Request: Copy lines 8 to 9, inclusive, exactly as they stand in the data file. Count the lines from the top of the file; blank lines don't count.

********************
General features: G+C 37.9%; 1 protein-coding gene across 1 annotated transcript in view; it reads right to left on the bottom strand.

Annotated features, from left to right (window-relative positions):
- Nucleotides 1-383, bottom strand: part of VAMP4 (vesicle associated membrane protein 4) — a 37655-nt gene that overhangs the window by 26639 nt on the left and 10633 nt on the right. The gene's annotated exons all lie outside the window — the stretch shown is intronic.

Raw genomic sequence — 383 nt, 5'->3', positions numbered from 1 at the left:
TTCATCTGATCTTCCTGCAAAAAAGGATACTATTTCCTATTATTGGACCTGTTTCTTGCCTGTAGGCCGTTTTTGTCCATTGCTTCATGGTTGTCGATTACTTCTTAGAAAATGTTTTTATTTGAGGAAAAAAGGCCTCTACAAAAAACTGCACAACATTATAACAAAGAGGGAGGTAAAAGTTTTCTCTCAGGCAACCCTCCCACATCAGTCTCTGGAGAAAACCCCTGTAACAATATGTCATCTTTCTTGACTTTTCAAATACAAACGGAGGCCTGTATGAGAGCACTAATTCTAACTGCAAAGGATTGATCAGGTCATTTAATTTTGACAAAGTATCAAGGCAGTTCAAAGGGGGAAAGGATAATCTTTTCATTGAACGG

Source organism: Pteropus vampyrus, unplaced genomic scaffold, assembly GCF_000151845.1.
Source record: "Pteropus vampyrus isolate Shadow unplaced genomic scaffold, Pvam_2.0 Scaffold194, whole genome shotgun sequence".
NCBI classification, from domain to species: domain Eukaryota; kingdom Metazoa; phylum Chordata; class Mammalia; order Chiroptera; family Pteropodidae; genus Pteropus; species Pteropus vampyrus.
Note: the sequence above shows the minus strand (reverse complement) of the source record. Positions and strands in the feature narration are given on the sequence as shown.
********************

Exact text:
NCBI classification, from domain to species: domain Eukaryota; kingdom Metazoa; phylum Chordata; class Mammalia; order Chiroptera; family Pteropodidae; genus Pteropus; species Pteropus vampyrus.
Note: the sequence above shows the minus strand (reverse complement) of the source record. Positions and strands in the feature narration are given on the sequence as shown.